Book Review: Amber House by Kelly Moore, Tucker Reed & Larkin Reed

The gothic ghost story gets a modern reinvention in Amber House by Kelly Moore, Tucker Reed, and Larkin Reed. (A mother-daughters team — who crafted the novel together after Tucker and Larkin discovered Kelly’s original manuscript hidden away. Cool, right?) Here’s what it’s all about:

Sarah Parsons has never seen Amber House, the grand Maryland estate that’s been in her family for three centuries. She’s never walked its hedge maze nor found its secret chambers; she’s never glimpsed the shades that haunt it, nor hunted for lost diamonds in its walls.

But all of that is about to change. After her grandmother passes away, Sarah and her friend Jackson decide to search for the diamonds–and the house comes alive. She discovers that she can see visions of the house’s past, like the eighteenth-century sea captain who hid the jewels, or the glamorous great-grandmother driven mad by grief. She grows closer to both Jackson and a young man named Richard Hathaway, whose family histories are each deeply entwined with her own. But when the visions start to threaten the person she holds most dear, Sarah must do everything she can to get to the bottom of the house’s secrets, and stop the course of history before it is cemented forever.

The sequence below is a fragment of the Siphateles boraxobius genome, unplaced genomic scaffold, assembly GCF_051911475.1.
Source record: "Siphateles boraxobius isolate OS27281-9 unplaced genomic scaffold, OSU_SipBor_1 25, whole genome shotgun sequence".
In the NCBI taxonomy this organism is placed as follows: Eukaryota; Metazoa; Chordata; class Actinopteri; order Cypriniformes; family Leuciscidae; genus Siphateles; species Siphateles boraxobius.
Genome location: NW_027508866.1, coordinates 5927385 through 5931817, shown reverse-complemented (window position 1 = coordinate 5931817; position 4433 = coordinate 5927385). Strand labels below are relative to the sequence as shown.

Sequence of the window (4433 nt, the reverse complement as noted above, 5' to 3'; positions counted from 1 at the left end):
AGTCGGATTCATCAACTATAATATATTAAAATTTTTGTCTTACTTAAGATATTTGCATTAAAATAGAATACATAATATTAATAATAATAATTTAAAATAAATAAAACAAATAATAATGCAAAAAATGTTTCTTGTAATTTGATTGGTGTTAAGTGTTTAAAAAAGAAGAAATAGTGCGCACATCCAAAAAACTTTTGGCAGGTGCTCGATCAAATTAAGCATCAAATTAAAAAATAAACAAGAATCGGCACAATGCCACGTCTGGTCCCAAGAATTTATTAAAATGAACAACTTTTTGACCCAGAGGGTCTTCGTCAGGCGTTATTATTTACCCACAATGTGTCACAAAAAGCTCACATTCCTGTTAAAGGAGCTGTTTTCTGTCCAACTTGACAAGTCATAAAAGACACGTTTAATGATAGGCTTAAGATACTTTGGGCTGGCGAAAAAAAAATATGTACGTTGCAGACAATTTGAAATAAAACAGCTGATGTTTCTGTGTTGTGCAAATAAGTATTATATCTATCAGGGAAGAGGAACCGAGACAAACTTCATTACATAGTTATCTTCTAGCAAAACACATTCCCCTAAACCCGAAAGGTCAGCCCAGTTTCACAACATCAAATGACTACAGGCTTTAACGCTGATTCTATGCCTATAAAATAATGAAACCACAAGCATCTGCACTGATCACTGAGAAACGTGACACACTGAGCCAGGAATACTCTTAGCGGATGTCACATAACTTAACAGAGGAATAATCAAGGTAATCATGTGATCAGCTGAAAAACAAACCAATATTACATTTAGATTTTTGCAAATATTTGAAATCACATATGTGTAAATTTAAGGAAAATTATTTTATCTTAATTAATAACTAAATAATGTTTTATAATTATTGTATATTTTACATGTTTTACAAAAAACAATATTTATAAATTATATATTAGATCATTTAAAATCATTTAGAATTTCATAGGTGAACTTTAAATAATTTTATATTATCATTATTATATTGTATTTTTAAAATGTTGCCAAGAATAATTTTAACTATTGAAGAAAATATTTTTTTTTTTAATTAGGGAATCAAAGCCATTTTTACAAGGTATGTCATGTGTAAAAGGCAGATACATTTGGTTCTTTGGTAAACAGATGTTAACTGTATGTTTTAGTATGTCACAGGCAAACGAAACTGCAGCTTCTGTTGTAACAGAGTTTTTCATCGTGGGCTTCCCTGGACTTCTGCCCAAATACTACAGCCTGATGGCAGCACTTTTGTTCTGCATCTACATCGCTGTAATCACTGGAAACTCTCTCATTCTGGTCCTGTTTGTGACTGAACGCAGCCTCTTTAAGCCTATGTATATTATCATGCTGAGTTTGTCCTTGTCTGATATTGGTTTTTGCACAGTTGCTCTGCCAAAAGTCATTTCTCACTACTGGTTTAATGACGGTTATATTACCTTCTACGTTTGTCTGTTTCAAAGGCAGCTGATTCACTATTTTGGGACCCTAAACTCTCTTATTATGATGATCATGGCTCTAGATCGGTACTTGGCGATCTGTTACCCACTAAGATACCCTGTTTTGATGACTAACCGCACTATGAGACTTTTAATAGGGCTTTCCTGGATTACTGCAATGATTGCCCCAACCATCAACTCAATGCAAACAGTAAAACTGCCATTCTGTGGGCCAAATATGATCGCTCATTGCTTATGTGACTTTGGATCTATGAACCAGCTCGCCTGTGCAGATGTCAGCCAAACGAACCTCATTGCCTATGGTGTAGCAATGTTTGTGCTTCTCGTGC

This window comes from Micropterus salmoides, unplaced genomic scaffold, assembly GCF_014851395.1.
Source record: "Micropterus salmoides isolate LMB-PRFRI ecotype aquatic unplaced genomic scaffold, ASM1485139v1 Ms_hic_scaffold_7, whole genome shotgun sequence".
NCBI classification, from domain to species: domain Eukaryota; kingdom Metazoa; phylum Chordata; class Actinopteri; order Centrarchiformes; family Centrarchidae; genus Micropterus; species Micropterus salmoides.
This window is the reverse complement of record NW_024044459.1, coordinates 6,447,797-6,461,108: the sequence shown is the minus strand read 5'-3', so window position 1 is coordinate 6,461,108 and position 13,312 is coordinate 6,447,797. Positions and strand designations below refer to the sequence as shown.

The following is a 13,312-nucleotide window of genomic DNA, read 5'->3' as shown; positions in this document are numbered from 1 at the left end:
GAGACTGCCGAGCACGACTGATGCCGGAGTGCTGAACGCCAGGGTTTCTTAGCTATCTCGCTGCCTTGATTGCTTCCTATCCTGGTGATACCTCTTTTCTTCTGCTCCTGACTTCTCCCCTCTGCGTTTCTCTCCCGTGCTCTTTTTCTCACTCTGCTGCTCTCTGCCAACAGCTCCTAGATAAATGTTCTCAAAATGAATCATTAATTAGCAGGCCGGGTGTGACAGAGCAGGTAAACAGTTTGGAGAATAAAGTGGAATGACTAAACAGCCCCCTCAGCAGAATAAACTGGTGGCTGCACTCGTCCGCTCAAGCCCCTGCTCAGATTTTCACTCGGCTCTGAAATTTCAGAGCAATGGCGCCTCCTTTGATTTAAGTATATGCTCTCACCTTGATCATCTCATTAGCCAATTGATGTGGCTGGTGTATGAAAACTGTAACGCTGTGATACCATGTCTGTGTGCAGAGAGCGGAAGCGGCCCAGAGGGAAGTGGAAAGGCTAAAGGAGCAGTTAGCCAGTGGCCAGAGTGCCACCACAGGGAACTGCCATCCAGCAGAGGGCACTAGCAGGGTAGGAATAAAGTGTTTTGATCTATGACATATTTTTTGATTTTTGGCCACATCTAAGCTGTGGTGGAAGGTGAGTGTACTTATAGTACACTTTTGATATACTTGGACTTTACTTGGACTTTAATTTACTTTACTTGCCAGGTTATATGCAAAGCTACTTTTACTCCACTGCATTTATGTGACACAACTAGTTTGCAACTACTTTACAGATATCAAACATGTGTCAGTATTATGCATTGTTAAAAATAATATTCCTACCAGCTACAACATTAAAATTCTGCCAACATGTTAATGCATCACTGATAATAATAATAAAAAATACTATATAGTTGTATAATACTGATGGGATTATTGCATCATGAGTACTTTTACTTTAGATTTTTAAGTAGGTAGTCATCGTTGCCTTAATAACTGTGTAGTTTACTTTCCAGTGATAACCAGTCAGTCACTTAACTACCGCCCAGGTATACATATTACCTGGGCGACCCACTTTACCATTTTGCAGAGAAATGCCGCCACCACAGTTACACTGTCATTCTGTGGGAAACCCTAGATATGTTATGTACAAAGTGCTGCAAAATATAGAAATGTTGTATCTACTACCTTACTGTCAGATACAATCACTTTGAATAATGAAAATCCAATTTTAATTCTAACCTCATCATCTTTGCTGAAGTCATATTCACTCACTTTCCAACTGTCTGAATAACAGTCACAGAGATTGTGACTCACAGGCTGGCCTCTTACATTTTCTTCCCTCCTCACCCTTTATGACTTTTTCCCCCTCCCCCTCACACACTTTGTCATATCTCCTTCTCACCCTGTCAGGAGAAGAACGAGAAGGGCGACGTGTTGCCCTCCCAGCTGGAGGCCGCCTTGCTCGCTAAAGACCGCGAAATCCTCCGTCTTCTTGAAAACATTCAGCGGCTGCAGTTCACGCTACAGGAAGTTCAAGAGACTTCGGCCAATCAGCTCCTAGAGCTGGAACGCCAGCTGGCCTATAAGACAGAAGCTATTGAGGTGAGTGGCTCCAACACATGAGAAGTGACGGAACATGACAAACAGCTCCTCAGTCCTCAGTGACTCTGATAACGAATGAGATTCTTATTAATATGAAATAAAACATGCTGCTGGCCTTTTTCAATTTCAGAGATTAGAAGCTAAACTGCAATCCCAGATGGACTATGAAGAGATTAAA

If you’re looking for a spooky read to dive into just ahead of Halloween, then Amber House certainly fits the bill. But take heed: reading this ghost story before bed may necessitate sleeping with the lights on and result in jumping at small noises. Because the book is creepy. It’s also full of sweeping mystery, teen angst, and aching romance.

Amber House brilliantly touches on family strife and love, issues of mental health, coping with grief, and first love. This mother-daughter trio has a deft touch for tackling the very real, human emotions at the heart of their uber-creepy ghost story.

And while I felt the ending was rushed and a bit glossed over, the ride getting there is emotionally charged, highly entertaining, and definitely — at times — a bit scary to read.

Amber House is in stores now.

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